Developer Blog

Interactivity in Visual Novels

Lately I've been working on what I'd call the more interactive chapters of Detective Butler, and it's gotten me curious about the concept of having an interactive visual novel. I believe it can be good, if done properly, but I'll examine the pros and cons in further detail.

I don't understand the appeal of most sim games. If you are not familiar with those, it should be easy to find quite a few of them on the Internet advertising themselves as visual novels. And I'm not sure what to make of that. I read visual novels to read a story about compelling characters and an interesting plot, not to click on the same button 50 times just to watch a dull animation 50 times before finally progressing into a very small segment of actual dialogue -- only to be interrupted by more pointless clicking. That formula just doesn't make sense to me; often times I don't want to bother thinking about the "strategy" behind clicking and just want to read the story. It gets in the way.

That said, at times I think visual novels can be improved by adding interactive elements. Even for a kinetic novel, where there are no choices to affect the story, it might be nice to have something the player can control themselves. Case in point: Phoenix Wright. Many won't consider this a VN, but it's a good example for me to use to illustrate interactivity that doesn't change the plot.

One con to this, however, is that interactivity does break immersion in the story. Immersion is already a rather difficult thing to accomplish in terms of writing; you have to set up an atmosphere with realistic characters and dialogue. But even if that is done correctly, it can all be torn to shreds by reminding the reader that this is merely a game. And in most cases -- where the gameplay only consists of clicking things that appear to have little variation -- I drop the sim games and move on to go do better things.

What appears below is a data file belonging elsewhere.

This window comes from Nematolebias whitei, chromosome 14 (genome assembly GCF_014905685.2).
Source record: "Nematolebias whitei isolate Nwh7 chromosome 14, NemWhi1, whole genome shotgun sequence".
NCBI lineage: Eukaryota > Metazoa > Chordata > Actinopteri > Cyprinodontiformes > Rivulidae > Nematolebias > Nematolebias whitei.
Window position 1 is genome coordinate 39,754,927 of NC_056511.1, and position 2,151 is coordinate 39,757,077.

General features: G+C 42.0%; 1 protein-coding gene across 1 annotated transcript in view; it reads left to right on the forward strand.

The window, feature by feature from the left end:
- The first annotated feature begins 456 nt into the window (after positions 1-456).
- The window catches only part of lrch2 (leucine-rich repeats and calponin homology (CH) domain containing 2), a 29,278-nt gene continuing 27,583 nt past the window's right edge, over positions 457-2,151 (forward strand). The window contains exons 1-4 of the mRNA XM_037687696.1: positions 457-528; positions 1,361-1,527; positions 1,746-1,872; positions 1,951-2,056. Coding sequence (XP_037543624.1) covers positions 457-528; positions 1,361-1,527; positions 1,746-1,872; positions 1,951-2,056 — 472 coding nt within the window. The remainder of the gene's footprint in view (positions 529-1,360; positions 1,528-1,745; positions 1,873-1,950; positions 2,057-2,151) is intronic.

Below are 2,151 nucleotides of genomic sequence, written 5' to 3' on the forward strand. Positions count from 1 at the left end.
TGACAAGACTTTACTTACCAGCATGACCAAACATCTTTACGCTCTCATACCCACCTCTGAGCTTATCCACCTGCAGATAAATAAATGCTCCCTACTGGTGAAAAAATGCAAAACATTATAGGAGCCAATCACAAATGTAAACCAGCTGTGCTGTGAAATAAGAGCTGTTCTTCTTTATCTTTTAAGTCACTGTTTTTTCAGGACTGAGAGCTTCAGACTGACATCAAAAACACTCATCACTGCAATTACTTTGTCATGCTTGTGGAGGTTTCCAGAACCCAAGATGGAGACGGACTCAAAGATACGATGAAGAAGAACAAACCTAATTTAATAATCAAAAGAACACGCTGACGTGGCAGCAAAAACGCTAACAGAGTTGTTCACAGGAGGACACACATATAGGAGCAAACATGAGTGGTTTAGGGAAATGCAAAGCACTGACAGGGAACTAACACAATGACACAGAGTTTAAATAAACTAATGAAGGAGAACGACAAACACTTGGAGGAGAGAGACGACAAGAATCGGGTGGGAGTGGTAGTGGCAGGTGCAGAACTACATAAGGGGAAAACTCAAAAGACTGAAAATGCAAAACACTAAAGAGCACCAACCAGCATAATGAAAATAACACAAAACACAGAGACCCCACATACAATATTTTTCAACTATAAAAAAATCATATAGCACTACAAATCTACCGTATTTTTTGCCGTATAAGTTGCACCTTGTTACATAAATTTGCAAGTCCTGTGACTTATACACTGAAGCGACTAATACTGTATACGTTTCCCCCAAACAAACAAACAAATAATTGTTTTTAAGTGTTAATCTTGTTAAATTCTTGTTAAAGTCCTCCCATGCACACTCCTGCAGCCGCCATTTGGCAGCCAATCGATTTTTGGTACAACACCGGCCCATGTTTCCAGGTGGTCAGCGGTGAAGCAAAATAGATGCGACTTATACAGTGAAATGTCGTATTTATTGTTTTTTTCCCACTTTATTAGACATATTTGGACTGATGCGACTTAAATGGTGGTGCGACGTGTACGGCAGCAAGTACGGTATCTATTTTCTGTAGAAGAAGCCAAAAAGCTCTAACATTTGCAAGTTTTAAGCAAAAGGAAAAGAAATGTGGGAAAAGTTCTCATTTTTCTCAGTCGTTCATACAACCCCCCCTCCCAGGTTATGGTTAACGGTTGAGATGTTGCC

The question for the people reading this is as follows: At what point would an interactive VN cease to be a VN? The key word here is "novel" -- so I think that once the VN is more about interactivity than it is about reading a story, it no longer deserves the title of "VN". I think interactive visual novels have a lot of potential entertainment value (see: WTSC EP3) but, then, is it still a VN?

What's the perfect balance between interactivity and story? And how would one go about achieving it? I get the feeling I'll have to answer this myself over the next few weeks, but for now, feel free to contemplate it with me.


Post a comment

Login or Register to post a comment.

Social Links

Join us for exclusive content!

Terms of Service | Privacy Policy